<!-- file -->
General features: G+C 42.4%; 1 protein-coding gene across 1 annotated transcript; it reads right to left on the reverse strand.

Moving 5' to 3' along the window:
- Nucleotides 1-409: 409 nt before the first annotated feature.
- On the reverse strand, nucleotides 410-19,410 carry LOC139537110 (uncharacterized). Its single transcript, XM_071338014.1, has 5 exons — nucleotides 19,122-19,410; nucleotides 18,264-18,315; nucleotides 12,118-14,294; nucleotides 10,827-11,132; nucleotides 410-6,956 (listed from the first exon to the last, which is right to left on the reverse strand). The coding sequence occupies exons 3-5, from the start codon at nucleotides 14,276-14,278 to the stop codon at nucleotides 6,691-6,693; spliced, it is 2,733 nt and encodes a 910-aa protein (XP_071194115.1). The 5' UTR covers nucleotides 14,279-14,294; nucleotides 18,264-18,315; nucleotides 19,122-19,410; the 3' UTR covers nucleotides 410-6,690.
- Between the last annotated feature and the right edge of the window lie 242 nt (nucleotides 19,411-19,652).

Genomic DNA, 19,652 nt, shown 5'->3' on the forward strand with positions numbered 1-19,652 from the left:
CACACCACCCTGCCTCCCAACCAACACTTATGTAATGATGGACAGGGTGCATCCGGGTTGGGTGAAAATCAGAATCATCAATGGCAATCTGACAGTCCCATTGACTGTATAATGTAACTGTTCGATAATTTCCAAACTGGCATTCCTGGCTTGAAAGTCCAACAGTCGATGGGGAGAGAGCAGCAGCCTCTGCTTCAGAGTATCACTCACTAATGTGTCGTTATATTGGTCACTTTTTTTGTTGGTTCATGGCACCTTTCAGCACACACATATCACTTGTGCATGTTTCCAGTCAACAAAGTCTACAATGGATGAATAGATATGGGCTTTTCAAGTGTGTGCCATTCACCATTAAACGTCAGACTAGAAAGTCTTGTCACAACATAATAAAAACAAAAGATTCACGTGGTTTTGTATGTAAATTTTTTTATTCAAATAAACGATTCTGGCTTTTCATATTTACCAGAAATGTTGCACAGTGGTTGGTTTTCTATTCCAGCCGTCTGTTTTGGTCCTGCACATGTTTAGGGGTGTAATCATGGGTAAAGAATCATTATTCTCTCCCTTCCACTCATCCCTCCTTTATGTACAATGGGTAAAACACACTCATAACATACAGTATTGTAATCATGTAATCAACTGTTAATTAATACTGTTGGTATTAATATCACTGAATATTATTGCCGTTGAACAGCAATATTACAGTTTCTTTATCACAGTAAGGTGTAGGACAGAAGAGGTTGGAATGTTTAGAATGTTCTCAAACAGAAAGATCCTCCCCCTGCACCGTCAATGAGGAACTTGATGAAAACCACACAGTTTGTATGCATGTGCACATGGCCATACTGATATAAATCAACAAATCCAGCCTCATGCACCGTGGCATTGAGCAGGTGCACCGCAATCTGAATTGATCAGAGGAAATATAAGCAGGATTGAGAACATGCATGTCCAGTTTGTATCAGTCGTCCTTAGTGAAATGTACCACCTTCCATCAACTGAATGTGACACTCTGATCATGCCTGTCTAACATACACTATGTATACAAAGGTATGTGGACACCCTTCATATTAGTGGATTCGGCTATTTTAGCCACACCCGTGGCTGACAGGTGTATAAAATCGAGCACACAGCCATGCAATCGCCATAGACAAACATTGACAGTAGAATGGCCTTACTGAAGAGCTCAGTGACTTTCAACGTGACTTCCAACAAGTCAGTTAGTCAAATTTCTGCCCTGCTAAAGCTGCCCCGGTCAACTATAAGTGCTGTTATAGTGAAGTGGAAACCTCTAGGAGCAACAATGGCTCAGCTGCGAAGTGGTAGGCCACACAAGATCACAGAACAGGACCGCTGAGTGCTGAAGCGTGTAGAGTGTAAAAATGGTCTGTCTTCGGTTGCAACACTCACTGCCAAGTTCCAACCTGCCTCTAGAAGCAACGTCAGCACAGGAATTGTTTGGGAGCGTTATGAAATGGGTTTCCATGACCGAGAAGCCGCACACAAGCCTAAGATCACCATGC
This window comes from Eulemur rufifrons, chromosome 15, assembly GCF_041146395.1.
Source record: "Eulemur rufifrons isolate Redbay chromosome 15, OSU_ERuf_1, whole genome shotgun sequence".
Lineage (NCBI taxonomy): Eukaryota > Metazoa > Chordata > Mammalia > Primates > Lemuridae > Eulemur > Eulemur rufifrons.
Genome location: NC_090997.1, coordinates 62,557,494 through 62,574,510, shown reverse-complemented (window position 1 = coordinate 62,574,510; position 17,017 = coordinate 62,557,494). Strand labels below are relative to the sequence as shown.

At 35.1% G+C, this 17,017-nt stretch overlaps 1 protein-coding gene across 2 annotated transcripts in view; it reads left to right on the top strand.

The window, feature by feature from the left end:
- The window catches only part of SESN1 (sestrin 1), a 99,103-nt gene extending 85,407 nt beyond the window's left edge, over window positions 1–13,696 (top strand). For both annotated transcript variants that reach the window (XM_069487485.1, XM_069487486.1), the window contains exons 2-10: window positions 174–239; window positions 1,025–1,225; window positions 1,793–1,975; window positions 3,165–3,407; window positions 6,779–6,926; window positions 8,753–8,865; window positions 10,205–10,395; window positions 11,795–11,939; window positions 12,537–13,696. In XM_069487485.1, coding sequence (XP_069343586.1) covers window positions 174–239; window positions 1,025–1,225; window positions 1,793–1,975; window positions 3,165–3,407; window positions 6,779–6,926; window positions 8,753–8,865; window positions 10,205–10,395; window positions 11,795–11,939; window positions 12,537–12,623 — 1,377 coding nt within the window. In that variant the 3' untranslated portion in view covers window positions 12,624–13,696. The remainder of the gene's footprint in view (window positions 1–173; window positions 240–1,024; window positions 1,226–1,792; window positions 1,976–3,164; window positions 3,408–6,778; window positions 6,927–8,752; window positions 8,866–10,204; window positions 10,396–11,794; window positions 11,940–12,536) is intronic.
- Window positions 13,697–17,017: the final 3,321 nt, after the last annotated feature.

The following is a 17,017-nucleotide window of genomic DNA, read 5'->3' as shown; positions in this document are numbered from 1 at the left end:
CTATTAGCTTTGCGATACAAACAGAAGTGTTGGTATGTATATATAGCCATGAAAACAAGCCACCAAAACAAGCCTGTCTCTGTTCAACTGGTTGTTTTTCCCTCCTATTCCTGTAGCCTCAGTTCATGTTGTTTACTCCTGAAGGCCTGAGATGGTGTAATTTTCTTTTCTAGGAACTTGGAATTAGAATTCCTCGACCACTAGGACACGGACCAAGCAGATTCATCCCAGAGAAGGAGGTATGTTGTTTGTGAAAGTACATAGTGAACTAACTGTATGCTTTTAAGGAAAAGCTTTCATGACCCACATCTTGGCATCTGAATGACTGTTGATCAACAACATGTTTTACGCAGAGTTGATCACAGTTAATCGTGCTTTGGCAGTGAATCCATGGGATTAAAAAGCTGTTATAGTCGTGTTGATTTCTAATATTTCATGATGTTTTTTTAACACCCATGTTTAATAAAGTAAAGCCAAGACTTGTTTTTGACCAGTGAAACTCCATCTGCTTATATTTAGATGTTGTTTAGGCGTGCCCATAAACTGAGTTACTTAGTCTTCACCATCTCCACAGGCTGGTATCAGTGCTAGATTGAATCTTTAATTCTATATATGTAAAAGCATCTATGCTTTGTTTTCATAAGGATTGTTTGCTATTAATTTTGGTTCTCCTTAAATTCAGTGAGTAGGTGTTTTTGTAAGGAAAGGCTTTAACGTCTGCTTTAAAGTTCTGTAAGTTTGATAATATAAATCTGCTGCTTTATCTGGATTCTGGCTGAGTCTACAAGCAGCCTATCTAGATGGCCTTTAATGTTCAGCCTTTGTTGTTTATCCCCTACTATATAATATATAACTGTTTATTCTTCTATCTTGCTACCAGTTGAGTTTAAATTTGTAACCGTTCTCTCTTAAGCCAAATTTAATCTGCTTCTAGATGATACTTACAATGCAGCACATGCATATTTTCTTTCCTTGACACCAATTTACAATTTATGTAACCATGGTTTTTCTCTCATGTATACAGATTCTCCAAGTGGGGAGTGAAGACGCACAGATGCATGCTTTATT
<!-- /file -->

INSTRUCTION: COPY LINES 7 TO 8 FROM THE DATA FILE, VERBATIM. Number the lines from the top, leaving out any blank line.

CACACCACCCTGCCTCCCAACCAACACTTATGTAATGATGGACAGGGTGCATCCGGGTTGGGTGAAAATCAGAATCATCAATGGCAATCTGACAGTCCCATTGACTGTATAATGTAACTGTTCGATAATTTCCAAACTGGCATTCCTGGCTTGAAAGTCCAACAGTCGATGGGGAGAGAGCAGCAGCCTCTGCTTCAGAGTATCACTCACTAATGTGTCGTTATATTGGTCACTTTTTTTGTTGGTTCATGGCACCTTTCAGCACACACATATCACTTGTGCATGTTTCCAGTCAACAAAGTCTACAATGGATGAATAGATATGGGCTTTTCAAGTGTGTGCCATTCACCATTAAACGTCAGACTAGAAAGTCTTGTCACAACATAATAAAAACAAAAGATTCACGTGGTTTTGTATGTAAATTTTTTTATTCAAATAAACGATTCTGGCTTTTCATATTTACCAGAAATGTTGCACAGTGGTTGGTTTTCTATTCCAGCCGTCTGTTTTGGTCCTGCACATGTTTAGGGGTGTAATCATGGGTAAAGAATCATTATTCTCTCCCTTCCACTCATCCCTCCTTTATGTACAATGGGTAAAACACACTCATAACATACAGTATTGTAATCATGTAATCAACTGTTAATTAATACTGTTGGTATTAATATCACTGAATATTATTGCCGTTGAACAGCAATATTACAGTTTCTTTATCACAGTAAGGTGTAGGACAGAAGAGGTTGGAATGTTTAGAATGTTCTCAAACAGAAAGATCCTCCCCCTGCACCGTCAATGAGGAACTTGATGAAAACCACACAGTTTGTATGCATGTGCACATGGCCATACTGATATAAATCAACAAATCCAGCCTCATGCACCGTGGCATTGAGCAGGTGCACCGCAATCTGAATTGATCAGAGGAAATATAAGCAGGATTGAGAACATGCATGTCCAGTTTGTATCAGTCGTCCTTAGTGAAATGTACCACCTTCCATCAACTGAATGTGACACTCTGATCATGCCTGTCTAACATACACTATGTATACAAAGGTATGTGGACACCCTTCATATTAGTGGATTCGGCTATTTTAGCCACACCCGTGGCTGACAGGTGTATAAAATCGAGCACACAGCCATGCAATCGCCATAGACAAACATTGACAGTAGAATGGCCTTACTGAAGAGCTCAGTGACTTTCAACGTGACTTCCAACAAGTCAGTTAGTCAAATTTCTGCCCTGCTAAAGCTGCCCCGGTCAACTATAAGTGCTGTTATAGTGAAGTGGAAACCTCTAGGAGCAACAATGGCTCAGCTGCGAAGTGGTAGGCCACACAAGATCACAGAACAGGACCGCTGAGTGCTGAAGCGTGTAGAGTGTAAAAATGGTCTGTCTTCGGTTGCAACACTCACTGCCAAGTTCCAACCTGCCTCTAGAAGCAACGTCAGCACAGGAATTGTTTGGGAGCGTTATGAAATGGGTTTCCATGACCGAGAAGCCGCACACAAGCCTAAGATCACCATGC
This window comes from Eulemur rufifrons, chromosome 15, assembly GCF_041146395.1.